A new study in the journal PLOS Biology has revealed that death occurs more slowly than scientists previously thought, and under certain circumstances it could be delayed.
Because of the ethical and logistical complications of studying human death (read: people don’t want to die), researchers looked at worms to understand the chemical processes involved.
What the scientists discovered was that as a worm died, it whole body did not die all at once. Under stress from sickness or trauma, individual cells died one by one, leaving behind debris that triggered a chain reaction which destroyed even more cells. As the cells collapsed, they emitted a fluorescent blue light the scientists could use to track the spread of death throughout the worm’s body.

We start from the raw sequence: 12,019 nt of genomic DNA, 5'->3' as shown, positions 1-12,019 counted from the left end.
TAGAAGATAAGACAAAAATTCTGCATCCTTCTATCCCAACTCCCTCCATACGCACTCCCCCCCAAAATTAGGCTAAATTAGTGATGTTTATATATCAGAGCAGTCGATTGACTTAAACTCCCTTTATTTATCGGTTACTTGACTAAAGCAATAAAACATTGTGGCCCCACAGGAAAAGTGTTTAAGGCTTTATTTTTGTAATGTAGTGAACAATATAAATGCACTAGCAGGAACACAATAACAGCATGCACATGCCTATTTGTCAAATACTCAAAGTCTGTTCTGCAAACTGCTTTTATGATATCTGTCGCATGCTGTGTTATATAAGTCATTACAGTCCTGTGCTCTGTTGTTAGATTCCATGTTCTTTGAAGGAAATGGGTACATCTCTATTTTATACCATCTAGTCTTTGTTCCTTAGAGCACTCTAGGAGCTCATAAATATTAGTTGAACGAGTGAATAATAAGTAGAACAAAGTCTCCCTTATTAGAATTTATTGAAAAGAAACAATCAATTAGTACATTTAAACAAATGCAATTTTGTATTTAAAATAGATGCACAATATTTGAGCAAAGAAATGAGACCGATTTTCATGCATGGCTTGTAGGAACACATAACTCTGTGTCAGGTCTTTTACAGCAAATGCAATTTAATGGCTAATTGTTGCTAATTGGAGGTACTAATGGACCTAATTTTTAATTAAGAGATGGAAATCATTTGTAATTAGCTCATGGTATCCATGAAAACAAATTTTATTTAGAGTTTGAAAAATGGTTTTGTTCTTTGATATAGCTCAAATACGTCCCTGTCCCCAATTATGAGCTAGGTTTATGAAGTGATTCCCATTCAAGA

“We’ve identified a chemical pathway of self-destruction that propagates cell death in worms, which we see as this glowing blue fluorescence traveling through the body,” the study’s lead author, David Gems from the Institute of Health Aging at University College London, told Discovery News. “It’s like a blue grim reaper, tracking death as it spreads throughout the organism until all life is extinguished.”
Scientists discovered that when they blocked that chemical pathway, they could delay the spread of cellular damage caused by trauma. They could not, however, prevent the damaging effects of old age.
“This suggests that aging causes death by a number of processes acting in parallel,” Gems said. “The findings cast doubt on the theory that aging is simply a consequence of an accumulation of molecular damage. We need to focus on the biological events that occur during aging and death to properly understand how we might be able to interrupt these processes.”